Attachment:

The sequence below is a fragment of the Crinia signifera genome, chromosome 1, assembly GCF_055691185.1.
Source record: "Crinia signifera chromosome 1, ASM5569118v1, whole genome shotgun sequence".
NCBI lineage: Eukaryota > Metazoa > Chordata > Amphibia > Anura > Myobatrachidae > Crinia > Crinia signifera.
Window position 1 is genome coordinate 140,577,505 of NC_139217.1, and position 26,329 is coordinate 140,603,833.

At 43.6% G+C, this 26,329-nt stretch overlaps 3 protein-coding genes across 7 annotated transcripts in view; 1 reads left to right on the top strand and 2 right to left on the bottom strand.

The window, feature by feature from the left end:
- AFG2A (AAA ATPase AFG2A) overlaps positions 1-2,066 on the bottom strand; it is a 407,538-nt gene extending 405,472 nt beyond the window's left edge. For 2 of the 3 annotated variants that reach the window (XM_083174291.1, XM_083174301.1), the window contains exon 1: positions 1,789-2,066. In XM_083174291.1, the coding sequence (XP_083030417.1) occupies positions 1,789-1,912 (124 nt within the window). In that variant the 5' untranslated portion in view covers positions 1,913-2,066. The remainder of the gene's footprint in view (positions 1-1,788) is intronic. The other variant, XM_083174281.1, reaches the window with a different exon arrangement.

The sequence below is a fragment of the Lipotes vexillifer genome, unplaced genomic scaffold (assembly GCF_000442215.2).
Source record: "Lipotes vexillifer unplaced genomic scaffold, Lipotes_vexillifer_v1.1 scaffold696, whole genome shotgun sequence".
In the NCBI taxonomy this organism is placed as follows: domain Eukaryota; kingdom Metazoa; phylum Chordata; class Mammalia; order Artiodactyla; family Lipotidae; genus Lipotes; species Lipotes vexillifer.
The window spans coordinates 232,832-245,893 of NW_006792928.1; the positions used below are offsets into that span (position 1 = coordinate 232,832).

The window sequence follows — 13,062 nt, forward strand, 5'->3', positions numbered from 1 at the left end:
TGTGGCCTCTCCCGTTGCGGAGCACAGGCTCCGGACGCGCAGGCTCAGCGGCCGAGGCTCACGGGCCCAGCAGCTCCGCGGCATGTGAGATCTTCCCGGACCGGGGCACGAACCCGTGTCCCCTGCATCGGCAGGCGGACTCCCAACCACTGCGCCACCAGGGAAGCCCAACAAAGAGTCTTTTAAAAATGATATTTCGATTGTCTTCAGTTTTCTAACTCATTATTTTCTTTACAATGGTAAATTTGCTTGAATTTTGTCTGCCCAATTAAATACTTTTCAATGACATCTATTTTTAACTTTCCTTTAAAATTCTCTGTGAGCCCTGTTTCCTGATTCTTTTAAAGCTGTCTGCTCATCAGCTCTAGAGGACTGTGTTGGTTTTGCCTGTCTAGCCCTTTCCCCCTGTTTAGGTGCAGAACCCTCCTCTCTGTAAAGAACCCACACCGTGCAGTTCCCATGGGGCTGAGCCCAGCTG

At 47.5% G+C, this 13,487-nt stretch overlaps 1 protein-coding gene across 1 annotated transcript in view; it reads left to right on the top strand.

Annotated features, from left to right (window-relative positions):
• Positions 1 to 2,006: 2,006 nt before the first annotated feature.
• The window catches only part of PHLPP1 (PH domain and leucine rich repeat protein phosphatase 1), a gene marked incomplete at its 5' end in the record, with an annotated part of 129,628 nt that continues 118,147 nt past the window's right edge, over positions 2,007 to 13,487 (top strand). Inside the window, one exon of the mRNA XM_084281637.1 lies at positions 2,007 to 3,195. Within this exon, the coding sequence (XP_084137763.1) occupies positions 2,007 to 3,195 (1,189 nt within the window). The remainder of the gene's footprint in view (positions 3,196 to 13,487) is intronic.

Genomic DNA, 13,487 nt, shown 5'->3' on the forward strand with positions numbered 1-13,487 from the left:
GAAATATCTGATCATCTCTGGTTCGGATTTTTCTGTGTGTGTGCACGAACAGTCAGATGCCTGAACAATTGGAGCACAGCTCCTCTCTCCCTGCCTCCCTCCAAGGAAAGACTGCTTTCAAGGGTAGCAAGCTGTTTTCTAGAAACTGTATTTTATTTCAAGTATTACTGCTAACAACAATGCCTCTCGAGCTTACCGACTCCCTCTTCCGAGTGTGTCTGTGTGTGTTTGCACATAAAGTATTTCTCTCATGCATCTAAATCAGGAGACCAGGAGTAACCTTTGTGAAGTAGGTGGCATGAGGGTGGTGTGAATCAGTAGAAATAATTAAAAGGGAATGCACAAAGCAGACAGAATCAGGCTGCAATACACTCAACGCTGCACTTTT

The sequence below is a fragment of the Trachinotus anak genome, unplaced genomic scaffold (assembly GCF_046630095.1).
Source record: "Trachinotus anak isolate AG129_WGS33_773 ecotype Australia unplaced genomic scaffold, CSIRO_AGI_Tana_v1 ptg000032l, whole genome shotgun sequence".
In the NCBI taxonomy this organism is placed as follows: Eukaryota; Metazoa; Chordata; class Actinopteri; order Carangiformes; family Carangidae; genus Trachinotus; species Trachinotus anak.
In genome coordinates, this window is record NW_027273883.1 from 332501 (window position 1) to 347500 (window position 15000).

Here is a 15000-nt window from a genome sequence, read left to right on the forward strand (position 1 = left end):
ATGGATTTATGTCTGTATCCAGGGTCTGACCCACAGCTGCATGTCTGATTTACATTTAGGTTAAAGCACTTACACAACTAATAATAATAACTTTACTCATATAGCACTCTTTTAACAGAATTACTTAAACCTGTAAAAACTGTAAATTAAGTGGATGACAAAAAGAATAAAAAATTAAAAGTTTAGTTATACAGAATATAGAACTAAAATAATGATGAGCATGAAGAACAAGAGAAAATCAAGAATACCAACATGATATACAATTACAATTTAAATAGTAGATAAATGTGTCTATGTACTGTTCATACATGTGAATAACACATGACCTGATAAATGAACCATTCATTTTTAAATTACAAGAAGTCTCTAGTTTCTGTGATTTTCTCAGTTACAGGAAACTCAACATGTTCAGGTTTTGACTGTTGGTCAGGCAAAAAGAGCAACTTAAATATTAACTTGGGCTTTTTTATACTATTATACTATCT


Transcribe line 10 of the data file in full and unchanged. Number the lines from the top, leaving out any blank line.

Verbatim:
In the NCBI taxonomy this organism is placed as follows: domain Eukaryota; kingdom Metazoa; phylum Chordata; class Mammalia; order Artiodactyla; family Lipotidae; genus Lipotes; species Lipotes vexillifer.